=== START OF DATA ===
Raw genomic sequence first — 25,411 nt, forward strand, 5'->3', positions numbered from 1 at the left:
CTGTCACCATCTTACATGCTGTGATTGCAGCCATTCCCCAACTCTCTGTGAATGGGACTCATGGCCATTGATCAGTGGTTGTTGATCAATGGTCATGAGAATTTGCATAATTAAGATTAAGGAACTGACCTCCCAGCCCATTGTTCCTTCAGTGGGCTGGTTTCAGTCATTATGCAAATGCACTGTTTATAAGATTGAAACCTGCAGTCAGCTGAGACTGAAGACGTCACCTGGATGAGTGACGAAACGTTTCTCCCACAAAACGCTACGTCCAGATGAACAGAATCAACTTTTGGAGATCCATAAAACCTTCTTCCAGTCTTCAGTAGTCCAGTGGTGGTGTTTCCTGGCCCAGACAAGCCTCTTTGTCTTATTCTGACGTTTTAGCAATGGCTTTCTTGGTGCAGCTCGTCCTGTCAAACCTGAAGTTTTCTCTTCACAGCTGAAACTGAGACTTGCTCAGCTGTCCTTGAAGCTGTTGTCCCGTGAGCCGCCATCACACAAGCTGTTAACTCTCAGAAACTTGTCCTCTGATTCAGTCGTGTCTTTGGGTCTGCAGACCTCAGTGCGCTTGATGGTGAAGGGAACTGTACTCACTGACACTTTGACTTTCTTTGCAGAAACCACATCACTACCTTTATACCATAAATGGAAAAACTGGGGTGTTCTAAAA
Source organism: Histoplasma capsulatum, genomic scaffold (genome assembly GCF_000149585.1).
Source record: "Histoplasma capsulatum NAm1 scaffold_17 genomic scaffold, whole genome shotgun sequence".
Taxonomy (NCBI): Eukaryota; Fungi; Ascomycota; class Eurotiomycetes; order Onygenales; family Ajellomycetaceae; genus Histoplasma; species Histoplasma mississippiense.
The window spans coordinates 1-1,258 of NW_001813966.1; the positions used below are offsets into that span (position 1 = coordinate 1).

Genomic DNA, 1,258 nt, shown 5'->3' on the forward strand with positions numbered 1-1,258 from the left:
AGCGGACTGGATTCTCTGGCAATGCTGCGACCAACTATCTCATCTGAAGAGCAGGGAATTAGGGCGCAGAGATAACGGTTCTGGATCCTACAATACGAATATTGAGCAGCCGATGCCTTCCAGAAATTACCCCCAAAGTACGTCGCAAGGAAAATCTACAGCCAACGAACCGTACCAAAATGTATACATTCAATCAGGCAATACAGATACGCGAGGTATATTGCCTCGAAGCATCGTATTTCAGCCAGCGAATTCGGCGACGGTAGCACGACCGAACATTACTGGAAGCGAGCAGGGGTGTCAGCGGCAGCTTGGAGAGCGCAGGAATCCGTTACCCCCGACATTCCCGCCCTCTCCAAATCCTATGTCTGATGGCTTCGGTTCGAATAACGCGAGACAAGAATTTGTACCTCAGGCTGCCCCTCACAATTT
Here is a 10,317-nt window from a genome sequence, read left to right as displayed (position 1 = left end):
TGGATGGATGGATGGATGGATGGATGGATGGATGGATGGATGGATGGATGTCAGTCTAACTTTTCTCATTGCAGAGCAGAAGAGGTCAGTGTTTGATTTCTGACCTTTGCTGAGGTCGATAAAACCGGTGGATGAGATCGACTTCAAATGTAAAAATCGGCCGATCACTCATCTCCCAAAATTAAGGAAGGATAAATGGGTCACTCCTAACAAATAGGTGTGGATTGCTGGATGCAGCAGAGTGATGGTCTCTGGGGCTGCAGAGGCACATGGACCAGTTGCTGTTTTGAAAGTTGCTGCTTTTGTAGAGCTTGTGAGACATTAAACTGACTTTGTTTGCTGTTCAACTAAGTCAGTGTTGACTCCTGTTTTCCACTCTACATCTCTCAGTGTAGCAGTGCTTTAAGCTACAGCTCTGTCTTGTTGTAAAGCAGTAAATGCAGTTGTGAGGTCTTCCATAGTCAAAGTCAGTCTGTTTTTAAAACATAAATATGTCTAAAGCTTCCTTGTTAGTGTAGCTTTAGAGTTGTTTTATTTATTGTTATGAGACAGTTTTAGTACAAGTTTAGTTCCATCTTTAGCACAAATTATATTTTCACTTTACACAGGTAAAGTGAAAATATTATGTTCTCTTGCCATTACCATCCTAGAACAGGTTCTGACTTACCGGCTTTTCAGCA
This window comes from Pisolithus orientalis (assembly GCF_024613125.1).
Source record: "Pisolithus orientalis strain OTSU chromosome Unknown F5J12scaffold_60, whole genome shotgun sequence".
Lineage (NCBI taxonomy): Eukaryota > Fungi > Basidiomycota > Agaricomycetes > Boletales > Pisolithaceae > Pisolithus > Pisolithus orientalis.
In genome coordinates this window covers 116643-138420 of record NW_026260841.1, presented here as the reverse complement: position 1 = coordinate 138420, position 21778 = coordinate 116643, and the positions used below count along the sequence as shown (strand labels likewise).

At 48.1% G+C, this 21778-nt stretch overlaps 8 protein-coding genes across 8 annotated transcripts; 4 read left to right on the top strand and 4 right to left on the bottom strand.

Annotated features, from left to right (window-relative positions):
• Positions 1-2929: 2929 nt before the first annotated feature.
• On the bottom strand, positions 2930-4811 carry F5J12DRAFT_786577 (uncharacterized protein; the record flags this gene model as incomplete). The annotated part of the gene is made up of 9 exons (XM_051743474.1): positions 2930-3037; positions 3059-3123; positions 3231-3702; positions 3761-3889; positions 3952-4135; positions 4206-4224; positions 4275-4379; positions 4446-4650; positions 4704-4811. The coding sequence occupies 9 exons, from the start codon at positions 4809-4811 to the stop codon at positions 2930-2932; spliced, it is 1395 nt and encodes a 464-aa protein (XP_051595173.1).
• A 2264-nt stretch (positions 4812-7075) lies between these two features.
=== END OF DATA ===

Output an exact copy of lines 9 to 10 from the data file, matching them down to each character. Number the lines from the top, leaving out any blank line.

Here is a 10,317-nt window from a genome sequence, read left to right as displayed (position 1 = left end):
TGGATGGATGGATGGATGGATGGATGGATGGATGGATGGATGGATGGATGTCAGTCTAACTTTTCTCATTGCAGAGCAGAAGAGGTCAGTGTTTGATTTCTGACCTTTGCTGAGGTCGATAAAACCGGTGGATGAGATCGACTTCAAATGTAAAAATCGGCCGATCACTCATCTCCCAAAATTAAGGAAGGATAAATGGGTCACTCCTAACAAATAGGTGTGGATTGCTGGATGCAGCAGAGTGATGGTCTCTGGGGCTGCAGAGGCACATGGACCAGTTGCTGTTTTGAAAGTTGCTGCTTTTGTAGAGCTTGTGAGACATTAAACTGACTTTGTTTGCTGTTCAACTAAGTCAGTGTTGACTCCTGTTTTCCACTCTACATCTCTCAGTGTAGCAGTGCTTTAAGCTACAGCTCTGTCTTGTTGTAAAGCAGTAAATGCAGTTGTGAGGTCTTCCATAGTCAAAGTCAGTCTGTTTTTAAAACATAAATATGTCTAAAGCTTCCTTGTTAGTGTAGCTTTAGAGTTGTTTTATTTATTGTTATGAGACAGTTTTAGTACAAGTTTAGTTCCATCTTTAGCACAAATTATATTTTCACTTTACACAGGTAAAGTGAAAATATTATGTTCTCTTGCCATTACCATCCTAGAACAGGTTCTGACTTACCGGCTTTTCAGCA